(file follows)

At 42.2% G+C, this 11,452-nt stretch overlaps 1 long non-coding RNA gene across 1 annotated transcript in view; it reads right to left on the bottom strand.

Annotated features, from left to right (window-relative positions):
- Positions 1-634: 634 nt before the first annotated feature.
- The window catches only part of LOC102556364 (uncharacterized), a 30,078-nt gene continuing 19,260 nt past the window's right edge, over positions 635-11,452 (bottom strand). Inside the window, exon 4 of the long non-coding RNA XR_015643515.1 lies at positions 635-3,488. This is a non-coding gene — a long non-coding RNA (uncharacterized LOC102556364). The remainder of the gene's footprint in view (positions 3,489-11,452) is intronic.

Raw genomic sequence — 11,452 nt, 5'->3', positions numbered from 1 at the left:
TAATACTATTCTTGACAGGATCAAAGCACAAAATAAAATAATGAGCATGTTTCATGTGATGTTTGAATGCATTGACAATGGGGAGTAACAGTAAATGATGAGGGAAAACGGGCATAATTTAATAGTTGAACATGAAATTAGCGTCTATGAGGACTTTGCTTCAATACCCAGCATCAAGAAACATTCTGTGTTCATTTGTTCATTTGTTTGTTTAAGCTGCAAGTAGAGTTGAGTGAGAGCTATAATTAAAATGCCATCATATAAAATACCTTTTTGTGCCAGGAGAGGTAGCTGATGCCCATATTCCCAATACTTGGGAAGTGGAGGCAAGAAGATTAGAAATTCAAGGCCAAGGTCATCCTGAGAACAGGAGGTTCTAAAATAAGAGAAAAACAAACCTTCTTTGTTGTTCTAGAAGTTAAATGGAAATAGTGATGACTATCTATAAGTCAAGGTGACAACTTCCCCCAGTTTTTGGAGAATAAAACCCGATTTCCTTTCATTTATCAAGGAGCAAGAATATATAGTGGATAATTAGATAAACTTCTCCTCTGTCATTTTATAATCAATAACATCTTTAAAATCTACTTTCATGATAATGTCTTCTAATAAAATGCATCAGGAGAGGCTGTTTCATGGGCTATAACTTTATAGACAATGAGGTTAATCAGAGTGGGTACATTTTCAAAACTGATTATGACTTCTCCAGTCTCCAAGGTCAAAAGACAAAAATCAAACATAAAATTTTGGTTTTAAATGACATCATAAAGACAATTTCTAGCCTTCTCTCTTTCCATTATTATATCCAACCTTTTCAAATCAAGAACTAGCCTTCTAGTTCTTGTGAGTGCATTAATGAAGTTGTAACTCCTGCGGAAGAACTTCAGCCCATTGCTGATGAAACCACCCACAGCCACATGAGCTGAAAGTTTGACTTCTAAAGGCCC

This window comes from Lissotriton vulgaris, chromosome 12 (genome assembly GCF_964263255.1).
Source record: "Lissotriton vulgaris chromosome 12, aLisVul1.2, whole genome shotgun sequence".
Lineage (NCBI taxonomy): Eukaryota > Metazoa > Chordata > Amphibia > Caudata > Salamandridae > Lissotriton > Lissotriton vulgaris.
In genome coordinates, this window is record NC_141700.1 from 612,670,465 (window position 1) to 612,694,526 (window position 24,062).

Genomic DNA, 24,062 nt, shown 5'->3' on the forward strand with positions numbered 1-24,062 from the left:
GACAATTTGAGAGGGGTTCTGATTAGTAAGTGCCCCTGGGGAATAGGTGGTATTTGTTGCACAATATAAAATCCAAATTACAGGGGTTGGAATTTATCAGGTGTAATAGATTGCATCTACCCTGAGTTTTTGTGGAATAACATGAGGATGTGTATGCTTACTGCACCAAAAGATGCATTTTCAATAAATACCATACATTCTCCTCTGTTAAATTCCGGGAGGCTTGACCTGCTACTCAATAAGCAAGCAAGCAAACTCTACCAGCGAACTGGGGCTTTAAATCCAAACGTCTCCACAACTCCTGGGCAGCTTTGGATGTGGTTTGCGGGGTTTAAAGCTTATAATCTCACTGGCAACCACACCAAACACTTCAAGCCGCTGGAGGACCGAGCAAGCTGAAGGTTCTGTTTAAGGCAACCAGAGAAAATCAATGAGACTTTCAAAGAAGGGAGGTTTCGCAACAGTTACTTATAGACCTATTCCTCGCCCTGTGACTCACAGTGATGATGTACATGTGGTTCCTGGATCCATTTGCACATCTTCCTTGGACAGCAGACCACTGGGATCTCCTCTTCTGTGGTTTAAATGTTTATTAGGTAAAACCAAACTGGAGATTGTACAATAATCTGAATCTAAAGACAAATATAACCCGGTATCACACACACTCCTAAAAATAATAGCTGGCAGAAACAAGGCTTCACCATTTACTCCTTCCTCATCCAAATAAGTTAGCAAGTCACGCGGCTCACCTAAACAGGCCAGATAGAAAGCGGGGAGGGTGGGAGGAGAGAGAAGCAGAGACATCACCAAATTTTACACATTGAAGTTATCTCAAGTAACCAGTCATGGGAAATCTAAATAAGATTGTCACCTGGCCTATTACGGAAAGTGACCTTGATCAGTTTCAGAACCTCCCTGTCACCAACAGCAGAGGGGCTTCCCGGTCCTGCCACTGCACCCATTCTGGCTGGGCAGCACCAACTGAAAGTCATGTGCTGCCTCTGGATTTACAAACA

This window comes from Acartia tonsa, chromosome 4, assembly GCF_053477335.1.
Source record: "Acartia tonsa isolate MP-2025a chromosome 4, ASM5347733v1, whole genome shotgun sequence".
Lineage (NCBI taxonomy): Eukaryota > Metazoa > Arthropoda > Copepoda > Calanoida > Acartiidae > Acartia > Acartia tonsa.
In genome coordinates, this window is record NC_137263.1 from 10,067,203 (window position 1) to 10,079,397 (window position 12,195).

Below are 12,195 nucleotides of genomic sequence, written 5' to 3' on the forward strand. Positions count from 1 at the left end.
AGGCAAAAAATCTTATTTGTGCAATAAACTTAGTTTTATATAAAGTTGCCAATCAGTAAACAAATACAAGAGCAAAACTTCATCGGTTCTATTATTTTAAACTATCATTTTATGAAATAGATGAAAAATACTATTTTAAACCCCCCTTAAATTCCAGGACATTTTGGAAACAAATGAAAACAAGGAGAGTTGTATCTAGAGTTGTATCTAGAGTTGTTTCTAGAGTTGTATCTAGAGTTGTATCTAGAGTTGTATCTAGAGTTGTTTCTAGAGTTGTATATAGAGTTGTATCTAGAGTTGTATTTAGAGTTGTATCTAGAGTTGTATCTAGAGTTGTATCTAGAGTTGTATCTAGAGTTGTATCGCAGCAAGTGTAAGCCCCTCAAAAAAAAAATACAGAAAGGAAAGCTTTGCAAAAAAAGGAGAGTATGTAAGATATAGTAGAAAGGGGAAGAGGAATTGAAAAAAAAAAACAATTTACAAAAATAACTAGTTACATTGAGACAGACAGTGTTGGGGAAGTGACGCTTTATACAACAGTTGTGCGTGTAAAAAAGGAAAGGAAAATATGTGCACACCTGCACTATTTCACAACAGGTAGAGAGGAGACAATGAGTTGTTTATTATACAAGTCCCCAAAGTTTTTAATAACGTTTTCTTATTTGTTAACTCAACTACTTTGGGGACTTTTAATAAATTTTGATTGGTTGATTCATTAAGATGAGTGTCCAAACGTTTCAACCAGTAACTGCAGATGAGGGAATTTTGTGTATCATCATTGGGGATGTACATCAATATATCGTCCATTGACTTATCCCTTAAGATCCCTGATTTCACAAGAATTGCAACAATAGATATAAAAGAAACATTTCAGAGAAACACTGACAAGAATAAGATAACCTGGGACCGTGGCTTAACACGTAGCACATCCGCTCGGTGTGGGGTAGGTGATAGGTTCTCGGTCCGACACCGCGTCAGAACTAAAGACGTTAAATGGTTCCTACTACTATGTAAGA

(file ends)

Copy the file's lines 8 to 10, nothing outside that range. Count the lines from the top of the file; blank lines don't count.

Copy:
Source record: "Lissotriton vulgaris chromosome 12, aLisVul1.2, whole genome shotgun sequence".
Lineage (NCBI taxonomy): Eukaryota > Metazoa > Chordata > Amphibia > Caudata > Salamandridae > Lissotriton > Lissotriton vulgaris.
In genome coordinates, this window is record NC_141700.1 from 612,670,465 (window position 1) to 612,694,526 (window position 24,062).